As a sociologist, my own favorites were the articles that brought a specifically social scientific perspective to bear. Schild’s study of transnational links among Latin American feminisms, for example, does an excellent job of showing how the idea of self-development is actively promoted for poor women in these programs. From her standpoint as a Chilean progressive returned to see the effects of post-Pinochet development efforts, she sees that in projects with poor women, self-development paradoxically carries both the feminist connotation of consciousness-raising and women’s self-assertion and also the neo-liberal meaning of contending in the market as an individual rather than part of a family or community. Jung looks at how Western funding in Hungary sees only what it defines as “new women’s groups” and loses sight of Hungarian women she knows to be engaged in struggles over abortion rights and other issues who are in different institutional contexts. Tyyskä compares the categories available for classifying different types of feminism in Finland and Canada and the mismatches between reality and label that either model generates. In each case, they take their standpoint between cultures as a starting place for studying the culture that is and yet is not their own, and their research is enriched by the feelings they acknowledge and explore in their reflections on the process.

In other cases, reflections on the émigré experience itself take center stage, while research experiences are only a general context for a more directly engaged grappling with the relation between the personal and the political. Sharing a language and identity, but not the risks and costs of the immediately past or impending struggles, places the émigré feminist in a peculiar position politically that these essays explore self-critically. Heitlinger’s own autobiographical essay on her returns to Czechoslovakia under communism for research as well as family visits and the Czech Republic in more recent years directly probes the issues of experiencing feminism as enlightenment (as she did in the heady days in which feminism was emerging in England and she was a young student staying there after the Prague Spring of 1968) and the missionary impulse to which this can give rise. Sedef Arat-Koc questions her own political perspectives on fundamentalism and the uses of the veil, seeing her own position as a Canadian no longer directly threatened by fundamentalist politics as precarious one from which to criticize. However, as a secular urban woman, she could remain more distant from the issue of veiling in Turkey than in Canada, where racism directly applies assumptions about Islamic women, civilization and the West to her personally. Manicom reflects on how her presentation of research on South Africa in South Africa caused her to think about her own “South Africanness” after years in exile. She demonstrates how both the transformation of the country and her own development as a feminist abroad created the disjuncture she felt between the questions she wanted answered and those of her audience.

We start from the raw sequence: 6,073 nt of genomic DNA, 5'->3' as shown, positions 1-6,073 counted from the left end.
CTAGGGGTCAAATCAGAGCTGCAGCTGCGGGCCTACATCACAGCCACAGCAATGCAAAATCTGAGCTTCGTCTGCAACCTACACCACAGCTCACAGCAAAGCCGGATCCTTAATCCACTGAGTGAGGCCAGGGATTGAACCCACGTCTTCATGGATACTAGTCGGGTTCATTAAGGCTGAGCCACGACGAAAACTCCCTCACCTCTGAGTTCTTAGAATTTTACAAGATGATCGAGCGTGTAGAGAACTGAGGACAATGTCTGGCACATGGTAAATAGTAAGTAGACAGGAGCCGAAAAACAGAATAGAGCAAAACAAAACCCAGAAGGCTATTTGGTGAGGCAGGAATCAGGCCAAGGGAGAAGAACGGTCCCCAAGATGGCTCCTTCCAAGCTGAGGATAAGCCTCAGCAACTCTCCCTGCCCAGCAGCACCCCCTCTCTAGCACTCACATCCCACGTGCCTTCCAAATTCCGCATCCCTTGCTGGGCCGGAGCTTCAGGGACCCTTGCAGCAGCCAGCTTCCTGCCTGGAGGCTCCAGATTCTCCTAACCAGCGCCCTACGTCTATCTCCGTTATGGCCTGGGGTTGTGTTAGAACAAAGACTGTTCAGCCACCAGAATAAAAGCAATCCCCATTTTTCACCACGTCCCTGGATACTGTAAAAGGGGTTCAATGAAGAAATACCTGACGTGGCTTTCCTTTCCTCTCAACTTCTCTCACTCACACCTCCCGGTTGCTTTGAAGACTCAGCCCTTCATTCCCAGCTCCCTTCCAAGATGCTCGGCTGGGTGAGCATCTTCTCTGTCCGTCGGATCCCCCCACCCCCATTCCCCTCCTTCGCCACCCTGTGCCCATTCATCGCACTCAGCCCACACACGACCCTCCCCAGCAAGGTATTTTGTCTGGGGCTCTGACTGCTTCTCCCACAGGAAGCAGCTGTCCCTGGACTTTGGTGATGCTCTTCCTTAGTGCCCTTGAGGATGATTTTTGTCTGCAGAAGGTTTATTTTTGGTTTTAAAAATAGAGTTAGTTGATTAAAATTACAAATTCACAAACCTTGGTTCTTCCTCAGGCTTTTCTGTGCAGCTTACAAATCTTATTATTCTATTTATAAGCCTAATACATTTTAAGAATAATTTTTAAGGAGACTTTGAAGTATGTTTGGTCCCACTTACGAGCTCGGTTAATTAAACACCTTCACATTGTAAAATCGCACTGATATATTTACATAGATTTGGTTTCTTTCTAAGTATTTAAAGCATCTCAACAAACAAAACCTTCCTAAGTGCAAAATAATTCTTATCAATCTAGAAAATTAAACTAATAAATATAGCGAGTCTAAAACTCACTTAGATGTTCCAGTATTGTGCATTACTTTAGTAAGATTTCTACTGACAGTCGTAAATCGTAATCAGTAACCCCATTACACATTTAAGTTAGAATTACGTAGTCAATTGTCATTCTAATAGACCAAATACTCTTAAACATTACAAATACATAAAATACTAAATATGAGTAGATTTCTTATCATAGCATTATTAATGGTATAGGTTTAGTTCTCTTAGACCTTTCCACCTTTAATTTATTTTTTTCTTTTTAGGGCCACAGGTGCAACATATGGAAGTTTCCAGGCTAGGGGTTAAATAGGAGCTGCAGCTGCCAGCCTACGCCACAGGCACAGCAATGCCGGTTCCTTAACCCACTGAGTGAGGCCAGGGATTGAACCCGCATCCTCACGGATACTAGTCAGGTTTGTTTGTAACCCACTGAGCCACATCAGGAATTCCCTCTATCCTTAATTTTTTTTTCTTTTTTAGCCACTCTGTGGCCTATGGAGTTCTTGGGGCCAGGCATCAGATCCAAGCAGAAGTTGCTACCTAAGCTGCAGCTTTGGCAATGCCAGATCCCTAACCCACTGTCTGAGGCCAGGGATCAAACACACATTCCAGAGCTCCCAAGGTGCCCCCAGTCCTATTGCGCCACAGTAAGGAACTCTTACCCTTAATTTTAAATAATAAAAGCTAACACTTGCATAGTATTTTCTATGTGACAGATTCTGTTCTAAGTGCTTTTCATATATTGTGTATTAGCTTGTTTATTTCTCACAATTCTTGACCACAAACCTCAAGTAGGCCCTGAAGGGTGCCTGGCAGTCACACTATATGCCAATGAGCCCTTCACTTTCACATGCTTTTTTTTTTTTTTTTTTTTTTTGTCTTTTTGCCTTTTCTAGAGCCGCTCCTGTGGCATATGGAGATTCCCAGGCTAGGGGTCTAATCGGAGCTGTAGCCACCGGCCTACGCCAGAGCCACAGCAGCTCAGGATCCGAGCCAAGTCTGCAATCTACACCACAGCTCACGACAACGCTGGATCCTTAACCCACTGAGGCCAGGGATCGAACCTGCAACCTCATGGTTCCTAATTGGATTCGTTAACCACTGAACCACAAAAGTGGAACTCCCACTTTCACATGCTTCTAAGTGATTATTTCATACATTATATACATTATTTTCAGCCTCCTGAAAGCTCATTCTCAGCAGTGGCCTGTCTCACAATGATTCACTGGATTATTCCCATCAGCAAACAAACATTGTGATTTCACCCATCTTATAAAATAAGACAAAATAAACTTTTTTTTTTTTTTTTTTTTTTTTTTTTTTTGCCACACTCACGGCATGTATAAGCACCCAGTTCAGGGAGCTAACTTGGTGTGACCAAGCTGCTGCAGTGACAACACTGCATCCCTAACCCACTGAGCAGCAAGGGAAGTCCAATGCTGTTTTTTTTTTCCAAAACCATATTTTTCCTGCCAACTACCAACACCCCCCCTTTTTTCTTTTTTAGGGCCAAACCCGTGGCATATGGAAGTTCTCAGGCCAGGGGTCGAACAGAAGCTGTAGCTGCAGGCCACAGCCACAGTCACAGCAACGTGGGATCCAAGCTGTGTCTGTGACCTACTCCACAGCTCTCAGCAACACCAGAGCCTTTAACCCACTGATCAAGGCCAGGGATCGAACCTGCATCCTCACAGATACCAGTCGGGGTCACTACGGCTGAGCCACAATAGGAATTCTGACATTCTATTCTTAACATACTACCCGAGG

Whether the articles are primarily reflective and self-questioning or targeted to a specific research issue, they offer an unusually rich and thoughtful look at the implications of trans-national locations. Heitlinger’s brilliant insight in doing the original conference and now in editing this book is that these are positions from which feminism can fruitfully view its own trans-national development. The essays collected here clearly demonstrate the value of this approach and point to a need for more consideration of the concrete embodied ways in which feminists and feminisms travel.

Myra Marx Ferree
Department of Sociology

July 1999